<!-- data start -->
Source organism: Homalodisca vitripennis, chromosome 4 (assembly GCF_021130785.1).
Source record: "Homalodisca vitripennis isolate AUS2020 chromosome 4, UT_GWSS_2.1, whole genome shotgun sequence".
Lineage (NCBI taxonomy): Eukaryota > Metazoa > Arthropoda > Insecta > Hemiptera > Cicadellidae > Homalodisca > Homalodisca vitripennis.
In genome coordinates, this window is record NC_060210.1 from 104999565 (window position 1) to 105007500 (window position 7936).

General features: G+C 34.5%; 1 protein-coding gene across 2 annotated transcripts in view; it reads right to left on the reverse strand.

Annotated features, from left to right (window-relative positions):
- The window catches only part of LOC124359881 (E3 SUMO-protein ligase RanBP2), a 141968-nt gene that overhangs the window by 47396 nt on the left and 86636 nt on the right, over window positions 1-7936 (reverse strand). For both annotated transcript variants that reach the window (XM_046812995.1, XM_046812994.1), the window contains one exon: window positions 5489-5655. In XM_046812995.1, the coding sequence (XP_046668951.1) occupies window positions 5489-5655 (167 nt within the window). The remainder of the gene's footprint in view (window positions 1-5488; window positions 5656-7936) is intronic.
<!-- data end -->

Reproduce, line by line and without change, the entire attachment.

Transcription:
Source organism: Homalodisca vitripennis, chromosome 4 (assembly GCF_021130785.1).
Source record: "Homalodisca vitripennis isolate AUS2020 chromosome 4, UT_GWSS_2.1, whole genome shotgun sequence".
Lineage (NCBI taxonomy): Eukaryota > Metazoa > Arthropoda > Insecta > Hemiptera > Cicadellidae > Homalodisca > Homalodisca vitripennis.
In genome coordinates, this window is record NC_060210.1 from 104999565 (window position 1) to 105007500 (window position 7936).

General features: G+C 34.5%; 1 protein-coding gene across 2 annotated transcripts in view; it reads right to left on the reverse strand.

Annotated features, from left to right (window-relative positions):
- The window catches only part of LOC124359881 (E3 SUMO-protein ligase RanBP2), a 141968-nt gene that overhangs the window by 47396 nt on the left and 86636 nt on the right, over window positions 1-7936 (reverse strand). For both annotated transcript variants that reach the window (XM_046812995.1, XM_046812994.1), the window contains one exon: window positions 5489-5655. In XM_046812995.1, the coding sequence (XP_046668951.1) occupies window positions 5489-5655 (167 nt within the window). The remainder of the gene's footprint in view (window positions 1-5488; window positions 5656-7936) is intronic.